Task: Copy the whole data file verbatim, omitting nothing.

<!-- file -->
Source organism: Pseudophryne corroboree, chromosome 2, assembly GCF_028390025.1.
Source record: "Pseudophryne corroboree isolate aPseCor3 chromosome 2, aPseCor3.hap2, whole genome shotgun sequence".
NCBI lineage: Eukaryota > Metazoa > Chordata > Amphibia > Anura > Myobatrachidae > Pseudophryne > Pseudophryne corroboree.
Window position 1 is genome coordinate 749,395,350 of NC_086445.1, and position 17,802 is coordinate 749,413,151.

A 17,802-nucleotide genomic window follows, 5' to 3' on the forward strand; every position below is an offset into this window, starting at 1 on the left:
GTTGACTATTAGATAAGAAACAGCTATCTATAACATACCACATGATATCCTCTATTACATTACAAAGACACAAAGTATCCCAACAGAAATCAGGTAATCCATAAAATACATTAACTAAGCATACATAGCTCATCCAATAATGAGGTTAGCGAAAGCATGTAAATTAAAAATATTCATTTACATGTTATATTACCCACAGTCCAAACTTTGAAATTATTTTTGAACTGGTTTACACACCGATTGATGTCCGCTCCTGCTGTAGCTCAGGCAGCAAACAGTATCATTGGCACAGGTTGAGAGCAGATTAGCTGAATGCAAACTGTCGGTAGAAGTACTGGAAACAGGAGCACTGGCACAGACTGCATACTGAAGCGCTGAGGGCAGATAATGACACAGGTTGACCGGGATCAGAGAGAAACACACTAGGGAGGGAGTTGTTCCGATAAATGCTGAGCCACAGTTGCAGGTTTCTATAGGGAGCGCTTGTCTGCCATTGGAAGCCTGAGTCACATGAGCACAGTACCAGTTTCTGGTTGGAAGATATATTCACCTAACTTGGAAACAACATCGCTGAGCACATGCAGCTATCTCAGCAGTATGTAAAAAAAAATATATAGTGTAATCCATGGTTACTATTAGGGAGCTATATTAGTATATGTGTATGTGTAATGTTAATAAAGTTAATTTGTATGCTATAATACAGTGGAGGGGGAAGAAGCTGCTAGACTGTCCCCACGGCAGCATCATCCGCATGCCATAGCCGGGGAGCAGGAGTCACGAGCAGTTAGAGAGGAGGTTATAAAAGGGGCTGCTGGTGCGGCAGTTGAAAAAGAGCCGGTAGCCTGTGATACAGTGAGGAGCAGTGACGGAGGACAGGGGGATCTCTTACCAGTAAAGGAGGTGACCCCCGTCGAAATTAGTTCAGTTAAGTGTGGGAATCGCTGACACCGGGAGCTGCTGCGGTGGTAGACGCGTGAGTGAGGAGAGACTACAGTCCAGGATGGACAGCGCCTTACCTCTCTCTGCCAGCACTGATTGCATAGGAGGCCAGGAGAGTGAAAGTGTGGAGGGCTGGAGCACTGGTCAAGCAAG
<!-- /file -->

Source organism: Pseudophryne corroboree, chromosome 2, assembly GCF_028390025.1.
Source record: "Pseudophryne corroboree isolate aPseCor3 chromosome 2, aPseCor3.hap2, whole genome shotgun sequence".
NCBI lineage: Eukaryota > Metazoa > Chordata > Amphibia > Anura > Myobatrachidae > Pseudophryne > Pseudophryne corroboree.
Window position 1 is genome coordinate 749,395,350 of NC_086445.1, and position 17,802 is coordinate 749,413,151.

A 17,802-nucleotide genomic window follows, 5' to 3' on the forward strand; every position below is an offset into this window, starting at 1 on the left:
GTTGACTATTAGATAAGAAACAGCTATCTATAACATACCACATGATATCCTCTATTACATTACAAAGACACAAAGTATCCCAACAGAAATCAGGTAATCCATAAAATACATTAACTAAGCATACATAGCTCATCCAATAATGAGGTTAGCGAAAGCATGTAAATTAAAAATATTCATTTACATGTTATATTACCCACAGTCCAAACTTTGAAATTATTTTTGAACTGGTTTACACACCGATTGATGTCCGCTCCTGCTGTAGCTCAGGCAGCAAACAGTATCATTGGCACAGGTTGAGAGCAGATTAGCTGAATGCAAACTGTCGGTAGAAGTACTGGAAACAGGAGCACTGGCACAGACTGCATACTGAAGCGCTGAGGGCAGATAATGACACAGGTTGACCGGGATCAGAGAGAAACACACTAGGGAGGGAGTTGTTCCGATAAATGCTGAGCCACAGTTGCAGGTTTCTATAGGGAGCGCTTGTCTGCCATTGGAAGCCTGAGTCACATGAGCACAGTACCAGTTTCTGGTTGGAAGATATATTCACCTAACTTGGAAACAACATCGCTGAGCACATGCAGCTATCTCAGCAGTATGTAAAAAAAAATATATAGTGTAATCCATGGTTACTATTAGGGAGCTATATTAGTATATGTGTATGTGTAATGTTAATAAAGTTAATTTGTATGCTATAATACAGTGGAGGGGGAAGAAGCTGCTAGACTGTCCCCACGGCAGCATCATCCGCATGCCATAGCCGGGGAGCAGGAGTCACGAGCAGTTAGAGAGGAGGTTATAAAAGGGGCTGCTGGTGCGGCAGTTGAAAAAGAGCCGGTAGCCTGTGATACAGTGAGGAGCAGTGACGGAGGACAGGGGGATCTCTTACCAGTAAAGGAGGTGACCCCCGTCGAAATTAGTTCAGTTAAGTGTGGGAATCGCTGACACCGGGAGCTGCTGCGGTGGTAGACGCGTGAGTGAGGAGAGACTACAGTCCAGGATGGACAGCGCCTTACCTCTCTCTGCCAGCACTGATTGCATAGGAGGCCAGGAGAGTGAAAGTGTGGAGGGCTGGAGCACTGGTCAAGCAAG